Developing of a sharp photography depends on many factors like:  quality of film, reagents, skill of a person in photography developing, use of diaphragm, right setting of shutter drop speed and what is most important the camera mustn’t shake when taking a photo. This condition applies to all hand-held cameras. Even breath or slight shake of a hand is enough to develop blurred image, which becomes highly probable when shutter is set to slow drop speed."

 At the end of the description Aleksander Karoli mentions his camera advantages:
1. No cassettes or separate plate containers
2. Ample supply of plates,
3. Easiness at which plates are inserted ,
4. Speed and easiness, at which comes removing of exposed film, without the danger of overexposure
5. Exceptional lens,
6. Original shutter construction - despite fast drop speed it doesn’t shake
7. Easy to hold,
8. Simple design ensures durability and prevents deterioration.


  In 1890 A. Karoli’s photorevolver cost 85 silver rubles

Advertisement included in the weekly Wędrowiec on 17 August 1890.

Aleksander Karoli manual describes advantages of photorevolver cameras as follows:
"Hand-held fotorewolwer cameras are widely used by amateur photographers, but only artists can appreciate most of the benefits that come from using it. It can “stop” time for certain moments and essentially be a convenient sketchbook.
Commonly used plate size for this camera is 9 x 12 cm (sometimes smaller). Use of 13 x 18 cm plates would be impossible, because it would increase size and weight of camera. Cameras of this type contain double cassettes, but most efficient are those with cartridges; they already have greater amount of emulsion plates available, either on glass, paper or photographic film.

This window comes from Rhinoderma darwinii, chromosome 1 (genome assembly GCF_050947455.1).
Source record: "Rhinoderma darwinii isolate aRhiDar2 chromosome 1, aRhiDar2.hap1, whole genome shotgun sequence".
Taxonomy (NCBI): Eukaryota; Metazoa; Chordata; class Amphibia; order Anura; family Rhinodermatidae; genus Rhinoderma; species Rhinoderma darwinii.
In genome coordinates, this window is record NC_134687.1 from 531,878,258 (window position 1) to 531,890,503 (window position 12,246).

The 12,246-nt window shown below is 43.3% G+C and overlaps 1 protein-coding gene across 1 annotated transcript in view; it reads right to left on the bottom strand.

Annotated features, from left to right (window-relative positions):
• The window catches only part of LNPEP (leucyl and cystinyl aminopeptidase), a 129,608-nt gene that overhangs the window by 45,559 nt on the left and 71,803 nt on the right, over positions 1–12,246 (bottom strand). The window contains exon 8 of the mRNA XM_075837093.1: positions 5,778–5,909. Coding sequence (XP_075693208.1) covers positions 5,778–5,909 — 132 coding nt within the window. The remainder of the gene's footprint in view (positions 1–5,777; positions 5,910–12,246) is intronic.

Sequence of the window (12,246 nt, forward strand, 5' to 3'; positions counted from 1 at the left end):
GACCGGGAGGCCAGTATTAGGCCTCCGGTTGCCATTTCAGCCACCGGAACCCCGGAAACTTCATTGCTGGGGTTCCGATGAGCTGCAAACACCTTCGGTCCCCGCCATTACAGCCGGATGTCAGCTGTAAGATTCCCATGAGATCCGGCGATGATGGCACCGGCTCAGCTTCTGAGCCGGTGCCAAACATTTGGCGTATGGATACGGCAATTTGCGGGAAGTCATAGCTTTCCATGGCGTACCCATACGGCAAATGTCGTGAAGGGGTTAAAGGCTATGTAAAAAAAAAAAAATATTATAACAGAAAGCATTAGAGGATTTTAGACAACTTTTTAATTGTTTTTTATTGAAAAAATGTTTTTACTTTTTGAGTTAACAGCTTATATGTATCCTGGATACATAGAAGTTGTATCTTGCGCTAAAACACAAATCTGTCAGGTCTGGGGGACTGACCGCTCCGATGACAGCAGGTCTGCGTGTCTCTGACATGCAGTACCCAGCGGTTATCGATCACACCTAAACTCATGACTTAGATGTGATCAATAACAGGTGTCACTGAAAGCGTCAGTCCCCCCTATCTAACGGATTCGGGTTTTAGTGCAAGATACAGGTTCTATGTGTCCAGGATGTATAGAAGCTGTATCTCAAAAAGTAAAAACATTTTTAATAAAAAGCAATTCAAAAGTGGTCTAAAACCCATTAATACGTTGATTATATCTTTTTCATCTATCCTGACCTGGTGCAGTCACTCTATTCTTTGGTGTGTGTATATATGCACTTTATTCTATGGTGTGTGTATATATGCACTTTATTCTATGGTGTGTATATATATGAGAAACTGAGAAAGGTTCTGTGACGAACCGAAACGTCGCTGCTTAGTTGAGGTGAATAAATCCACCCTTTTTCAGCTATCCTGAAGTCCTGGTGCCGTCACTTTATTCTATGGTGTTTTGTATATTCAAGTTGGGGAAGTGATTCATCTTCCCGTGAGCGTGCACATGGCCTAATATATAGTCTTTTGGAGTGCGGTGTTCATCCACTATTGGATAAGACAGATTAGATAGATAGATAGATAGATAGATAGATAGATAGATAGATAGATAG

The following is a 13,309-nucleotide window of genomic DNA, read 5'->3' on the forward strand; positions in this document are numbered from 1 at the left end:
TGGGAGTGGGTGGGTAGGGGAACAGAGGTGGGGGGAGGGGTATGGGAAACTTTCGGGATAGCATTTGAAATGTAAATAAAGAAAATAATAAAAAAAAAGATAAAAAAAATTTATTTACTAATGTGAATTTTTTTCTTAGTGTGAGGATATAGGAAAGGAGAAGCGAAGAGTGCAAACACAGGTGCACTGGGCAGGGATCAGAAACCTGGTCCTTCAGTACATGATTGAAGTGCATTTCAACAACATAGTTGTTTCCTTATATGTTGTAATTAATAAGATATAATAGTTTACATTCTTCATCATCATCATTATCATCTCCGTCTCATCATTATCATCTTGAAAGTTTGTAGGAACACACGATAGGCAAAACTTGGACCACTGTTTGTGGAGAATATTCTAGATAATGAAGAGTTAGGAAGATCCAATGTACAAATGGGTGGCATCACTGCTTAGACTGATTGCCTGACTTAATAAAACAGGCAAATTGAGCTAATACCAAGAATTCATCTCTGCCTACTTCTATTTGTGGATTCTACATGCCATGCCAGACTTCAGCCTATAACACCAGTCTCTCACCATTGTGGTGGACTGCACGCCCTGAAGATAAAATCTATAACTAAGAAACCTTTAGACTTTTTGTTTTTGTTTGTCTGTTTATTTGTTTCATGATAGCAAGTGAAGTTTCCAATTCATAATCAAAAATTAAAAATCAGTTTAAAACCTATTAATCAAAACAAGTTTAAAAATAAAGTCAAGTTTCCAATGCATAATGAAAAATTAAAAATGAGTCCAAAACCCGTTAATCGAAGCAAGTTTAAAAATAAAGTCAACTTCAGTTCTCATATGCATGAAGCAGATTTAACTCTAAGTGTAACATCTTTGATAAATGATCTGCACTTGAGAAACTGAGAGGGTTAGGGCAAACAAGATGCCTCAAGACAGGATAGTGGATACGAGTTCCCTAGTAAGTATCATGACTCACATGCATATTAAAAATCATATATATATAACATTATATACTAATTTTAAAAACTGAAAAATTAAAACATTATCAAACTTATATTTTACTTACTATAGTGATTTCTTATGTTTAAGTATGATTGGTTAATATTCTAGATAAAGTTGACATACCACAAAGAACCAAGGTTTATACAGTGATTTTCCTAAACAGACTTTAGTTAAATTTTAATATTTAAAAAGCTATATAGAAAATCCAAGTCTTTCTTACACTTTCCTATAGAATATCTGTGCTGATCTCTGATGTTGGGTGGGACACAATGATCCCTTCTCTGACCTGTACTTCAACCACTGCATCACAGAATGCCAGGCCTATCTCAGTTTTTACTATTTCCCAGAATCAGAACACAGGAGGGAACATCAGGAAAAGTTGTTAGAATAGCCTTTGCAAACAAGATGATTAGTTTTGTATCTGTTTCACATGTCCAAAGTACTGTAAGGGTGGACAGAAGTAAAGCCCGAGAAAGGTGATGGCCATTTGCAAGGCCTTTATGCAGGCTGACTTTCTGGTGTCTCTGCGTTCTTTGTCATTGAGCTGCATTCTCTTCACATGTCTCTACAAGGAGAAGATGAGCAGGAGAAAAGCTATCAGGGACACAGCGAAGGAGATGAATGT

Camera uses mechanism to move plates, first they are taken out of the cartridge and exposed, and then taken back into cartridge replaced with another clear plate.
Lens should be the adjusted to pass most of the light, since plate size is small and lenses are of relatively short focus. Camera doesn’t require to set bellows, it has permanent box construction. Setting of the variable distances is done by pulling out lens, which have a scale for images at 10, 25, 50, 100 meters.
Setting of focus is done by assessing the distance with trial and error method, or using a suitable ground glass, prism instrument, or finally, with a mirror and a lens that should show reduced reflection (...).
Shutter is installed inside camera, it has a very fast drop speed that doesn’t cause any shake, and it can be regulated to adjust the amount of light it passes etc. (...)
There are many well-thought-out, hand-held cameras, but only few that have a practical design.
While using a hand-held camera following conditions should be restricted:
1.Negative (glass, film or paper) should be highly sensitive. Later, film developing is going to take much less time.
2. Taking of photographs should be done in nice weather. Taking good photos of close, fast moving objects is done by setting shutter to fastest drop speed, and in bright light.
3. The further, the easier it is to take photograph of fast moving objects, even if objects are moving slantwise to the camera position.
4. When taking a picture the photographer should stay still, same rules apply when using firearms.

Aleksander Karoli "Podręcznik dla fotografów i amatorów fotografii"  Kraków 1893